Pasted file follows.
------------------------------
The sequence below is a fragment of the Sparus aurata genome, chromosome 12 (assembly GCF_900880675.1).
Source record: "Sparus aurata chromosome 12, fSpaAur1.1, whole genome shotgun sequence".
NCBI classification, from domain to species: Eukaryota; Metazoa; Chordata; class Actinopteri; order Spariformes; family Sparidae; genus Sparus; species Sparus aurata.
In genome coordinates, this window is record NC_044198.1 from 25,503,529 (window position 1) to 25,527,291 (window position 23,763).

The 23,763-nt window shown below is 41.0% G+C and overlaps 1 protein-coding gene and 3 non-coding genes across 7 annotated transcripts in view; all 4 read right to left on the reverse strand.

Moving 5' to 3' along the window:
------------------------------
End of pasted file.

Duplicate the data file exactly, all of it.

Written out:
The sequence below is a fragment of the Sparus aurata genome, chromosome 12 (assembly GCF_900880675.1).
Source record: "Sparus aurata chromosome 12, fSpaAur1.1, whole genome shotgun sequence".
NCBI classification, from domain to species: Eukaryota; Metazoa; Chordata; class Actinopteri; order Spariformes; family Sparidae; genus Sparus; species Sparus aurata.
In genome coordinates, this window is record NC_044198.1 from 25,503,529 (window position 1) to 25,527,291 (window position 23,763).

The 23,763-nt window shown below is 41.0% G+C and overlaps 1 protein-coding gene and 3 non-coding genes across 7 annotated transcripts in view; all 4 read right to left on the reverse strand.

Moving 5' to 3' along the window: